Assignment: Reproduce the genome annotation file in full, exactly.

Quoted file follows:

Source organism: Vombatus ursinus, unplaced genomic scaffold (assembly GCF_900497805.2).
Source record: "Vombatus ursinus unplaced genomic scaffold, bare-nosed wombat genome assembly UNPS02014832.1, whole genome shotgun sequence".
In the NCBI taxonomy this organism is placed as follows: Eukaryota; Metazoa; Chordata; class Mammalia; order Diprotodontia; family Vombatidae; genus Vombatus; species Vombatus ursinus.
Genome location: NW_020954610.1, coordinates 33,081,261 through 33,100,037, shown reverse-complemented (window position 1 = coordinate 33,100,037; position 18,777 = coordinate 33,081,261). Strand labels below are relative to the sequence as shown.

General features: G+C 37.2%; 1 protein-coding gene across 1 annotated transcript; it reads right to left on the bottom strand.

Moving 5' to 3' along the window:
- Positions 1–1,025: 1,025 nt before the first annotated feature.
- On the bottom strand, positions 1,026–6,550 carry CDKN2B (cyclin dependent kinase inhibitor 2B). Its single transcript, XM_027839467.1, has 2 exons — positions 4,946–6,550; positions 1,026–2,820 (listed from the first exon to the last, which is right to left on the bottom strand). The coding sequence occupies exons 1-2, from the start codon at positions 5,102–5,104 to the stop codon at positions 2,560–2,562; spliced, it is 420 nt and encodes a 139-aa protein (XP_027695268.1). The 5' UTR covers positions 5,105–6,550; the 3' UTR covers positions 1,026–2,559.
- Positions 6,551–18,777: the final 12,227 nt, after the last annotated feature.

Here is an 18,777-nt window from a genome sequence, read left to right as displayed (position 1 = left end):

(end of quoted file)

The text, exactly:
Source organism: Vombatus ursinus, unplaced genomic scaffold (assembly GCF_900497805.2).
Source record: "Vombatus ursinus unplaced genomic scaffold, bare-nosed wombat genome assembly UNPS02014832.1, whole genome shotgun sequence".
In the NCBI taxonomy this organism is placed as follows: Eukaryota; Metazoa; Chordata; class Mammalia; order Diprotodontia; family Vombatidae; genus Vombatus; species Vombatus ursinus.
Genome location: NW_020954610.1, coordinates 33,081,261 through 33,100,037, shown reverse-complemented (window position 1 = coordinate 33,100,037; position 18,777 = coordinate 33,081,261). Strand labels below are relative to the sequence as shown.

General features: G+C 37.2%; 1 protein-coding gene across 1 annotated transcript; it reads right to left on the bottom strand.

Moving 5' to 3' along the window:
- Positions 1–1,025: 1,025 nt before the first annotated feature.
- On the bottom strand, positions 1,026–6,550 carry CDKN2B (cyclin dependent kinase inhibitor 2B). Its single transcript, XM_027839467.1, has 2 exons — positions 4,946–6,550; positions 1,026–2,820 (listed from the first exon to the last, which is right to left on the bottom strand). The coding sequence occupies exons 1-2, from the start codon at positions 5,102–5,104 to the stop codon at positions 2,560–2,562; spliced, it is 420 nt and encodes a 139-aa protein (XP_027695268.1). The 5' UTR covers positions 5,105–6,550; the 3' UTR covers positions 1,026–2,559.
- Positions 6,551–18,777: the final 12,227 nt, after the last annotated feature.

Here is an 18,777-nt window from a genome sequence, read left to right as displayed (position 1 = left end):